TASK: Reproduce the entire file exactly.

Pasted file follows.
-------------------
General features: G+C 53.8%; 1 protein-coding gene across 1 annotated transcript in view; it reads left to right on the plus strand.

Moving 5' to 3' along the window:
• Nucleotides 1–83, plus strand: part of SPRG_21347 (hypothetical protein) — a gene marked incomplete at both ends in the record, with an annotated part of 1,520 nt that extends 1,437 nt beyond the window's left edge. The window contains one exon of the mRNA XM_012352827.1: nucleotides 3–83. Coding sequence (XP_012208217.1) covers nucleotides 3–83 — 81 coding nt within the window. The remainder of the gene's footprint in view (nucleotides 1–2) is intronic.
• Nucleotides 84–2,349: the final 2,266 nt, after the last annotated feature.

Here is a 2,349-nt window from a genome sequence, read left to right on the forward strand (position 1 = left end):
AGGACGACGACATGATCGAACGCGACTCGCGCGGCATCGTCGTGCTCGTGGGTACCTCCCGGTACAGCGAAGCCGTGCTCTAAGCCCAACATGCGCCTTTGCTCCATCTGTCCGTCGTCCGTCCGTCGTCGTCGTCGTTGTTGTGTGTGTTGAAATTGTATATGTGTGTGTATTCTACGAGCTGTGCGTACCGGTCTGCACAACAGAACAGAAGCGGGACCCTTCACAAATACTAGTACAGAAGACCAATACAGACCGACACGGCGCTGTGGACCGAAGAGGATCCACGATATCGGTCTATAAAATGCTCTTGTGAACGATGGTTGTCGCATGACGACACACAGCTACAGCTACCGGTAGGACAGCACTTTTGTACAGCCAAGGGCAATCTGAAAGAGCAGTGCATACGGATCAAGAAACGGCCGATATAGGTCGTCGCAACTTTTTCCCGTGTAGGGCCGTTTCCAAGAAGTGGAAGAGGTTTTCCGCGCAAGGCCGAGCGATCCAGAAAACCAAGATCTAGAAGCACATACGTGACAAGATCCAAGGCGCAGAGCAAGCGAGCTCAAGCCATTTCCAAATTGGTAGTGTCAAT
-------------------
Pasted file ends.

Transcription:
General features: G+C 53.8%; 1 protein-coding gene across 1 annotated transcript in view; it reads left to right on the plus strand.

Moving 5' to 3' along the window:
• Nucleotides 1–83, plus strand: part of SPRG_21347 (hypothetical protein) — a gene marked incomplete at both ends in the record, with an annotated part of 1,520 nt that extends 1,437 nt beyond the window's left edge. The window contains one exon of the mRNA XM_012352827.1: nucleotides 3–83. Coding sequence (XP_012208217.1) covers nucleotides 3–83 — 81 coding nt within the window. The remainder of the gene's footprint in view (nucleotides 1–2) is intronic.
• Nucleotides 84–2,349: the final 2,266 nt, after the last annotated feature.

Here is a 2,349-nt window from a genome sequence, read left to right on the forward strand (position 1 = left end):
AGGACGACGACATGATCGAACGCGACTCGCGCGGCATCGTCGTGCTCGTGGGTACCTCCCGGTACAGCGAAGCCGTGCTCTAAGCCCAACATGCGCCTTTGCTCCATCTGTCCGTCGTCCGTCCGTCGTCGTCGTCGTTGTTGTGTGTGTTGAAATTGTATATGTGTGTGTATTCTACGAGCTGTGCGTACCGGTCTGCACAACAGAACAGAAGCGGGACCCTTCACAAATACTAGTACAGAAGACCAATACAGACCGACACGGCGCTGTGGACCGAAGAGGATCCACGATATCGGTCTATAAAATGCTCTTGTGAACGATGGTTGTCGCATGACGACACACAGCTACAGCTACCGGTAGGACAGCACTTTTGTACAGCCAAGGGCAATCTGAAAGAGCAGTGCATACGGATCAAGAAACGGCCGATATAGGTCGTCGCAACTTTTTCCCGTGTAGGGCCGTTTCCAAGAAGTGGAAGAGGTTTTCCGCGCAAGGCCGAGCGATCCAGAAAACCAAGATCTAGAAGCACATACGTGACAAGATCCAAGGCGCAGAGCAAGCGAGCTCAAGCCATTTCCAAATTGGTAGTGTCAAT